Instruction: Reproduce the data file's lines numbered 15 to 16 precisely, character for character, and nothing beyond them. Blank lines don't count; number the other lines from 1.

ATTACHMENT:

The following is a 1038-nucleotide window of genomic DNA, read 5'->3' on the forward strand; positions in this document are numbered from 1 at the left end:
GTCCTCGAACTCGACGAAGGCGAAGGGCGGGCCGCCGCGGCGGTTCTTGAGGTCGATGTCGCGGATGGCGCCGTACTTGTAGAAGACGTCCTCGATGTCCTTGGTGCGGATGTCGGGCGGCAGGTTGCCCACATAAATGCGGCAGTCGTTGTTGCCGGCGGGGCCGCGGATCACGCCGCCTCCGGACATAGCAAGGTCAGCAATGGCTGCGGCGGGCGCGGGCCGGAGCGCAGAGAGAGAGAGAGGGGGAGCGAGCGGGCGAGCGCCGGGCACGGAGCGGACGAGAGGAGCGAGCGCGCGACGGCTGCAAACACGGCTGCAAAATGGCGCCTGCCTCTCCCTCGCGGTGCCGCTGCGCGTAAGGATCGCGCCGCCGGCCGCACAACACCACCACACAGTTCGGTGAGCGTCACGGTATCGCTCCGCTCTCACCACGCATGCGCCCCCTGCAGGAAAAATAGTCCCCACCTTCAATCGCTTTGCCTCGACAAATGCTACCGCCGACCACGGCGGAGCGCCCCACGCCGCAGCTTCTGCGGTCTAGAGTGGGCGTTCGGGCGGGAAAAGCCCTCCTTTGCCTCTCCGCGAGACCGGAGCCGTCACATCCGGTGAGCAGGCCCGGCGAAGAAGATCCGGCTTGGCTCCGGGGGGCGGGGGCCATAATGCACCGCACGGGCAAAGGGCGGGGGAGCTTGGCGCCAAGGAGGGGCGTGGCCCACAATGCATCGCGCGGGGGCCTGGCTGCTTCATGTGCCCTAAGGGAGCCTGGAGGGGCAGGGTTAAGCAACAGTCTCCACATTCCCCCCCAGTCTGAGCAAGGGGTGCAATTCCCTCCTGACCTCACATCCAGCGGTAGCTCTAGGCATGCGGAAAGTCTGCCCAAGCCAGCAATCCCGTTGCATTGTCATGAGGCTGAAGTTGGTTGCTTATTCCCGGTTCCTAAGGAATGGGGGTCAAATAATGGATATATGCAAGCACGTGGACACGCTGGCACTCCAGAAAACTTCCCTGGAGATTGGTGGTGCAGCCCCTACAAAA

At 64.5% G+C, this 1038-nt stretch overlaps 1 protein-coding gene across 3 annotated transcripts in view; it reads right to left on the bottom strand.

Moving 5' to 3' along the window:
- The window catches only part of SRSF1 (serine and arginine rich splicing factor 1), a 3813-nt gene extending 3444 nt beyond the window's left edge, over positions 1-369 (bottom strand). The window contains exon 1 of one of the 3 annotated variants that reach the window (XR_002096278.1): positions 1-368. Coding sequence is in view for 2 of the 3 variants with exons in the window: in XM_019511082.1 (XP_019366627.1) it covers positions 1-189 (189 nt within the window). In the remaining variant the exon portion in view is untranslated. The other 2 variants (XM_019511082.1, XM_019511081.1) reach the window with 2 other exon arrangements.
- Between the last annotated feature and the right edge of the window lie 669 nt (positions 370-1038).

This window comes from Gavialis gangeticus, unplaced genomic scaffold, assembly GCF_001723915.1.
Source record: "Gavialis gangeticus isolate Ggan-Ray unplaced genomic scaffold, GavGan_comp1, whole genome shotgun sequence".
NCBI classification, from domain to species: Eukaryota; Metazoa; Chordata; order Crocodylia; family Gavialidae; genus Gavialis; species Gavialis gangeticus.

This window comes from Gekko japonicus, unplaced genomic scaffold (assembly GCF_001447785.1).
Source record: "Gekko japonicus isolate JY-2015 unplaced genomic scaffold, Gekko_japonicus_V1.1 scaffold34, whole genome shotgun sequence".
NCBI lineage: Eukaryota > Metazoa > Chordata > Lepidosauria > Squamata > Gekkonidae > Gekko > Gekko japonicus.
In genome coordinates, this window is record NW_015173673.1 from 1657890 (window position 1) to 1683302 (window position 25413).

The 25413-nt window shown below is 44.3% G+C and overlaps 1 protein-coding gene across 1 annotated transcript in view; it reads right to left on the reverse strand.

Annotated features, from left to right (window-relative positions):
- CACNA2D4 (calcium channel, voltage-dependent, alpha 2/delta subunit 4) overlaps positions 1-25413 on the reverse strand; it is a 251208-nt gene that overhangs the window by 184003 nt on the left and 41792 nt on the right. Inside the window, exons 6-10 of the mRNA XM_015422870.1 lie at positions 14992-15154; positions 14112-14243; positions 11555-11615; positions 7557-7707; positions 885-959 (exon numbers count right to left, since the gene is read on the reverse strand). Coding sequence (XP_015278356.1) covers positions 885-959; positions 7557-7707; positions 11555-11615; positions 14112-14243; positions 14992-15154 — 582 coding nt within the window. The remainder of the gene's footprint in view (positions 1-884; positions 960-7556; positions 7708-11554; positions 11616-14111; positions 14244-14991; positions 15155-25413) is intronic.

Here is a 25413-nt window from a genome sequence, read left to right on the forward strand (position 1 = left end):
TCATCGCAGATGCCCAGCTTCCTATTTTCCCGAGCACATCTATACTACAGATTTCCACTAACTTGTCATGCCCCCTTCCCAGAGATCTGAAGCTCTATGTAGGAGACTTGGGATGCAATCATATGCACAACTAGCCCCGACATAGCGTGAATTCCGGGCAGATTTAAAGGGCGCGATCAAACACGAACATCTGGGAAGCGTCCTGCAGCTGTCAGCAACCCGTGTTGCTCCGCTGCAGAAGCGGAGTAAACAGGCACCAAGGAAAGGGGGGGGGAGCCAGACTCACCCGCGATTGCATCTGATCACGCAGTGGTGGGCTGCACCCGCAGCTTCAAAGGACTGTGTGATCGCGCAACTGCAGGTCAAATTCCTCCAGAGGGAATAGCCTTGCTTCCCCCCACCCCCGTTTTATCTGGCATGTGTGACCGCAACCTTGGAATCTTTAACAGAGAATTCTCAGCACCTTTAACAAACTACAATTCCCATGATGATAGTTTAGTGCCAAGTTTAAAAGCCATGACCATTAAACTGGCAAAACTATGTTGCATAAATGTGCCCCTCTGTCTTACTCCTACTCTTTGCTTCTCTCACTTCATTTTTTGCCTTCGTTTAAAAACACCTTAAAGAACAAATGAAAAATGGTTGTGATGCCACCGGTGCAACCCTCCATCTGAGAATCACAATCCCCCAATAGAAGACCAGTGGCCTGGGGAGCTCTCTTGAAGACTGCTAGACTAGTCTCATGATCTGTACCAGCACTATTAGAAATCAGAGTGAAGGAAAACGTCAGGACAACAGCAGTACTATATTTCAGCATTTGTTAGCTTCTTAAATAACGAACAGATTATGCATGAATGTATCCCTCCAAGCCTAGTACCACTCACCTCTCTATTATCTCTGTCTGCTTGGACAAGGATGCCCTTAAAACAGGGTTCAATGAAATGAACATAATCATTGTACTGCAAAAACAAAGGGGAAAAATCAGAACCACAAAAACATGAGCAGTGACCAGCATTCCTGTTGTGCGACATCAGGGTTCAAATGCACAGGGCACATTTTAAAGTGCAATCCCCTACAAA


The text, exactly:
Annotated features, from left to right (window-relative positions):
- CACNA2D4 (calcium channel, voltage-dependent, alpha 2/delta subunit 4) overlaps positions 1-25413 on the reverse strand; it is a 251208-nt gene that overhangs the window by 184003 nt on the left and 41792 nt on the right. Inside the window, exons 6-10 of the mRNA XM_015422870.1 lie at positions 14992-15154; positions 14112-14243; positions 11555-11615; positions 7557-7707; positions 885-959 (exon numbers count right to left, since the gene is read on the reverse strand). Coding sequence (XP_015278356.1) covers positions 885-959; positions 7557-7707; positions 11555-11615; positions 14112-14243; positions 14992-15154 — 582 coding nt within the window. The remainder of the gene's footprint in view (positions 1-884; positions 960-7556; positions 7708-11554; positions 11616-14111; positions 14244-14991; positions 15155-25413) is intronic.